PtaZeta on normalizing same-sex lyrics in rap music – Billboard

PtaZeta is celebrating Pride Month by revamping one of their favorite tracks, “A Quien Le Importa” from Alaska y Dinarama. An Amazon original, released on Friday, PtaZeta’s new take is a bonafide EDM version without compromising the song’s message: “Who cares what I do?/ Who cares what I say?/ I am like that and I will never change.”

Inspired by artists like Alaska, the up-and-coming Spanish rapper hopes to empower fans with her unapologetic lyrics, many of which reflect her eerie, open-minded calligraphy. “I want to normalize a woman singing for another woman and what that means to the community,” the artist said. Billboard.

The 23-year-old, born Zuleima del Pino Gonzalez, hails from the Canary Islands of Las Palmas and has won fans by fusing trap, reggaeton and dembow music on her own terms. She has collaborated with artists such as Nicki Nicole and Farina and with Bizarrap for her “BZRP Music Sessions #45”, to name a few. Last month, she signed a recording contract with Interscope Records and will soon release her first single under the label “Ponte Pal Sex”.

PtaZeta is this week’s Latin Pride Artist, part of our series featuring queer Latin artists who are helping reshape their gender. Read more about her below:

How have you contributed to creating tolerance in your genre?

Like any queer artist should, accepting my own style, my own tastes and using the pronouns I love so I can show the huge spectrum I embrace. Also, not caring about what other people say because, for me, it’s always more important to be myself. More importantly, I want to normalize a woman singing for another woman and what it means to the community.

As a queer artist, how have you helped reshape your genre?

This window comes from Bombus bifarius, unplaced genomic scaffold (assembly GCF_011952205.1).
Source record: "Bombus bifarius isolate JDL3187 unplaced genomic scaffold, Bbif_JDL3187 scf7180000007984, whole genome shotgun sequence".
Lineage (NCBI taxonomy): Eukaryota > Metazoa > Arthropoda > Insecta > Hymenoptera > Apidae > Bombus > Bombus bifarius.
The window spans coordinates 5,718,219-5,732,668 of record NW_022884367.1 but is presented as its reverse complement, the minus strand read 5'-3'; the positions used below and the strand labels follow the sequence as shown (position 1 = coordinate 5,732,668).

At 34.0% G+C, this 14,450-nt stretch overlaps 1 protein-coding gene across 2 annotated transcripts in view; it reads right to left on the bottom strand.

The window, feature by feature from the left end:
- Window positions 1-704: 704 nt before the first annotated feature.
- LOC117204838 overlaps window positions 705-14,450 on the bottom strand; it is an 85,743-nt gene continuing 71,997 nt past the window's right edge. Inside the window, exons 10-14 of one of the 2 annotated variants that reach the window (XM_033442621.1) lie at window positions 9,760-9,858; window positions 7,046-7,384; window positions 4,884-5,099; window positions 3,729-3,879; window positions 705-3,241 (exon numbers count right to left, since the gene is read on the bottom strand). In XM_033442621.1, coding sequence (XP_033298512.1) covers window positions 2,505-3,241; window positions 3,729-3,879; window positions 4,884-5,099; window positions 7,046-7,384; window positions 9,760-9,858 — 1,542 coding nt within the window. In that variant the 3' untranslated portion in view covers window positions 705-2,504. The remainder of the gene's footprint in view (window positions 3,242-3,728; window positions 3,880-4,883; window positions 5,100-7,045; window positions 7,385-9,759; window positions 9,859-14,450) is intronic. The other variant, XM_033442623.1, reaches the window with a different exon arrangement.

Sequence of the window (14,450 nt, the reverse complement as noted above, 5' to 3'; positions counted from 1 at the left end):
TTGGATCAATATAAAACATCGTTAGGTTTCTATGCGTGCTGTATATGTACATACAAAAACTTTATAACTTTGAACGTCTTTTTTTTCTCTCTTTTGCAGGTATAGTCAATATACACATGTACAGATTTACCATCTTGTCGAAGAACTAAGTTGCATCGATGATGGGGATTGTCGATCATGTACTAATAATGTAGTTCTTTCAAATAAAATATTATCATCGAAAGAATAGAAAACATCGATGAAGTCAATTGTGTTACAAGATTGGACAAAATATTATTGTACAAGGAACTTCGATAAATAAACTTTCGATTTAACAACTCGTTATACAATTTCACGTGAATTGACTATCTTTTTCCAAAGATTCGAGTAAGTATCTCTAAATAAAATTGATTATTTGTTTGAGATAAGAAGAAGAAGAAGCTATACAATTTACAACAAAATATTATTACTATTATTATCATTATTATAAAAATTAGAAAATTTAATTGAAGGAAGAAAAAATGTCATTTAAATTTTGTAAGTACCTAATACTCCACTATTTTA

There’s not a lot of representation from the LGBTTQIA+ community in my genre, or in urban music in general. As a queer artist, I reshape that by being myself and singing for the people I love. I think it’s really important to show visibility to open-minded artists like me so we can start to see improvement in the music industry,

How has accepting your queer identity impacted your profession?

I understand that a lot of people have a hard time finding each other, but for me it’s natural to sing for people of my same gender. It’s just who I am, otherwise I’d be lying. Fortunately, I have always been clear and now I am proud to represent a large part of the community, to whom I will always be grateful to have my support and to support my musical career.

What’s your all-time favorite Pride anthem?

One of my favorite Pride anthems of all time is “A quien le importa” from Alaska, which I had the opportunity to cover this year, and it turned out really cool!

This year, I will be celebrating Pride by…

Always show who I am and be proud of it!

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